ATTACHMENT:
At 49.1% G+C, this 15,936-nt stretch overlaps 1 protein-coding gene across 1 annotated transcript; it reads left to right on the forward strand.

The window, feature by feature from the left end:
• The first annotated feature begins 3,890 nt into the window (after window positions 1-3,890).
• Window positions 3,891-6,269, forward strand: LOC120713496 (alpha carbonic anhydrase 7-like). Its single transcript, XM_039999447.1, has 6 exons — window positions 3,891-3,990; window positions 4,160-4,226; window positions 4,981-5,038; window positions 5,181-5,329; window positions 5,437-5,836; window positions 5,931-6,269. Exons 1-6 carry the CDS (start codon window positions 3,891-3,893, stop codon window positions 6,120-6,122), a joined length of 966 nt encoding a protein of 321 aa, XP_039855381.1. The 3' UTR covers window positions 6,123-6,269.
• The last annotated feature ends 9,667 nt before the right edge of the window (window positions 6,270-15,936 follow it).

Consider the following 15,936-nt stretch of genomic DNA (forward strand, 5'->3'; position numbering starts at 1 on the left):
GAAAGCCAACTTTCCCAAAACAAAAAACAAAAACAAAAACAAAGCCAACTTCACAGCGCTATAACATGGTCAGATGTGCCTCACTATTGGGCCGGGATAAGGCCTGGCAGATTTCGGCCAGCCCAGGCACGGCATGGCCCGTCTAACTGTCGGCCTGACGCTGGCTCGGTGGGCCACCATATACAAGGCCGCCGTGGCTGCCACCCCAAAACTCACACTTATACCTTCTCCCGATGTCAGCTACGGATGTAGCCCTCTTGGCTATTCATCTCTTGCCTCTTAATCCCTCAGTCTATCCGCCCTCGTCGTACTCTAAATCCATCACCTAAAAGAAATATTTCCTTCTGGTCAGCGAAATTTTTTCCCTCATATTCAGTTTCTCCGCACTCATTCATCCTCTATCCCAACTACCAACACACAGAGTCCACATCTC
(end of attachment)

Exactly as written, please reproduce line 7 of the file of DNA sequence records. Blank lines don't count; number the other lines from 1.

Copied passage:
GAAAGCCAACTTTCCCAAAACAAAAAACAAAAACAAAAACAAAGCCAACTTCACAGCGCTATAACATGGTCAGATGTGCCTCACTATTGGGCCGGGATAAGGCCTGGCAGATTTCGGCCAGCCCAGGCACGGCATGGCCCGTCTAACTGTCGGCCTGACGCTGGCTCGGTGGGCCACCATATACAAGGCCGCCGTGGCTGCCACCCCAAAACTCACACTTATACCTTCTCCCGATGTCAGCTACGGATGTAGCCCTCTTGGCTATTCATCTCTTGCCTCTTAATCCCTCAGTCTATCCGCCCTCGTCGTACTCTAAATCCATCACCTAAAAGAAATATTTCCTTCTGGTCAGCGAAATTTTTTCCCTCATATTCAGTTTCTCCGCACTCATTCATCCTCTATCCCAACTACCAACACACAGAGTCCACATCTC